by Holly J. Hughes
My mother died of Alzheimer's disease at dusk on the last day of April in 2001. At 75, she was still in good physical health--she had danced a polka just a few weeks before--so her death from this disease seemed all the more tragic. For my family, her illness had been a slow process of subtraction, as we lost her one brain cell, one synapse at a time. She had been an articulate, vivacious woman, and we had to watch her lose not just her memory but all that went with it--intelligence, judgment, dignity--all that we believe makes us conscious human beings. As the disease took away more and more of the person I'd known as my mother, I had to look hard to see what was left. I tried to be with her where she was, but she drifted out of reach of reason, of our accepted ways of being in the world. How could I stay beside her in this journey? Words may have failed her, but I still had them. As with any grief that feels unspeakable, I turned to poetry.
Gradually, the practice of writing gave me entry into another world, a world larger than the small room where my mother's life ended. Writing poems made it possible to see that even in the darkest stretches, there were still moments of grace: her delight in seeing the scarlet flash of a cardinal at the feeder; rare glimmers of recognition in her blue eyes; funny conversations as the letters of her alphabet piled up. The losses may have been beyond imagining, but so were the unexpected gifts. Because she no longer had a past or future, she showed us how to live in the present.
Writing poems became a way to witness honestly while reminding me to dwell in the present alongside my mother. In our culture, we often talk about dementia only in the abstract, as a label, not in all its bittersweet concreteness. Many of us grew up hearing about relatives who, approaching the end of their lives, were "not quite there," "a little off," "touched." Now, because it is touching so many lives, Alzheimer's disease forces us to acknowledge it. I looked for other writing that might help me through this uncharted terrain. Each time I found a poem in which it was clear the writer also knew this territory I felt less alone. When I began to share the poems I'd written about my mother at readings, I came to realize how prevalent this disease is by the fact that a knot of people always gathered afterward to tell the story of their mother, father, husband, wife, sister, brother.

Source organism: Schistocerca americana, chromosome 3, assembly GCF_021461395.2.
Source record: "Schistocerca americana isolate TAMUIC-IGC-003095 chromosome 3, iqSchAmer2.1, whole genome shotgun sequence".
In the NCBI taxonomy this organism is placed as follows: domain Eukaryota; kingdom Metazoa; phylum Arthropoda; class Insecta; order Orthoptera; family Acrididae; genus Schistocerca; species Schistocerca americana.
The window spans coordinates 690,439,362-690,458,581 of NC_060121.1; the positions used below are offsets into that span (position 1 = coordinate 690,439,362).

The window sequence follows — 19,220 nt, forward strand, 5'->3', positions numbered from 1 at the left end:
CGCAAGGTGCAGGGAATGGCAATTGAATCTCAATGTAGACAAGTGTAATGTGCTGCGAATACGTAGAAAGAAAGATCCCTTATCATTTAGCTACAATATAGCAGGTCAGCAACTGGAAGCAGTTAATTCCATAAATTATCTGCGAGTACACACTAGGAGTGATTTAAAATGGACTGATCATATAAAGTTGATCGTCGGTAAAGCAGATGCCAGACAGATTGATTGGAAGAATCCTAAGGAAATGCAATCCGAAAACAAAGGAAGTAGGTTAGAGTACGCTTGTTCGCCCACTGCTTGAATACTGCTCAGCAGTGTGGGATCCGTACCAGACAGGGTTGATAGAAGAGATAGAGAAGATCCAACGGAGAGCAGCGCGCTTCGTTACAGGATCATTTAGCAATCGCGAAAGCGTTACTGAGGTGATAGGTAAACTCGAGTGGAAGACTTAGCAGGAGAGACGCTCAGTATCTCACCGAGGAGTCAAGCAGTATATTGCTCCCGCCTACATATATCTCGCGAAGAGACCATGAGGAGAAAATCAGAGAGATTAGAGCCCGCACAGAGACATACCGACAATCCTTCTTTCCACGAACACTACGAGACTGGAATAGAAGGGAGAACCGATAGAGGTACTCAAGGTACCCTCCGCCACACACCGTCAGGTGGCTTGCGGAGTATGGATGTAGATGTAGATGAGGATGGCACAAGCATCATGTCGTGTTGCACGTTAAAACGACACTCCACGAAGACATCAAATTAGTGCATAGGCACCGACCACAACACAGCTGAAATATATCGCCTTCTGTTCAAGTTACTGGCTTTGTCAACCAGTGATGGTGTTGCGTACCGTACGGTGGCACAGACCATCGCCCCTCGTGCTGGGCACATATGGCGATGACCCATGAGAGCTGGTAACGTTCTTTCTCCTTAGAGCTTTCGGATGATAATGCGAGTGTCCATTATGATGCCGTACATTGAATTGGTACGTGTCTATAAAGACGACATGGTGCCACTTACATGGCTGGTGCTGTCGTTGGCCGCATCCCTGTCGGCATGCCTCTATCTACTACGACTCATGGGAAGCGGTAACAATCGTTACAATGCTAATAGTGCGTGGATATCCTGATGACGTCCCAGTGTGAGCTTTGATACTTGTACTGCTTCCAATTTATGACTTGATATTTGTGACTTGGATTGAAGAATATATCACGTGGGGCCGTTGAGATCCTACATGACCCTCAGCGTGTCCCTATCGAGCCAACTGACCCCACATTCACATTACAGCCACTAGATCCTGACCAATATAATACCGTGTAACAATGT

I began envisioning a collection of poems that might serve us all. I mentioned this idea to a few friends, who encouraged me to pursue it. I was, however, teaching full time and enrolled in a low-residency MFA program, so set the project aside until I had more time. One day, at lunch outside on an unseasonably warm February day in Port Townsend, what was just an idea shifted decisively toward reality. Judith Kitchen suggested I contact Edward Hirsch, whose moving poems about his father were among those that had given me solace. That same week, Tess Gallagher, who was caring for her 91-year-old mother with Alzheimer's, generously offered to write the foreword. Instead of a project I could do someday, this book became a project I would do now.
The response to my Internet call for submissions was immediately affirming; within days I received poems and essays from all over the United States, as well as India, France, Italy, and England. I wasn't prepared for this tidal wave. The hours between 11 p.m. and 1 a.m. became surreal, as I read poems that echoed my experience with my mother, essays so moving I was often in tears. When I wondered why I'd embarked on this project, I'd read another letter, which ended with the words: Thank you for doing this. It is much needed.
As the deadline approached, e-mail messages stacked up in my inbox, manila envelopes piled high on my desk: poems and essays from husbands, wives, lovers, sons, daughters, sisters, brothers; poetry and prose from hospice workers, psychiatrists, doctors, nurses. Some wrote about caring for those with Alzheimer's disease, some had the disease; some experienced it, some imagined it. In painful, haunting detail each told of a journey, an experience that became more universal with each person's telling. As I read each piece, I began to better define what I hoped this collection would be able to do: to illuminate all the facets of this disease. The aim was made clear when one writer inquired whether she should send poems about the hard times or the good times. Both, I responded. We need both.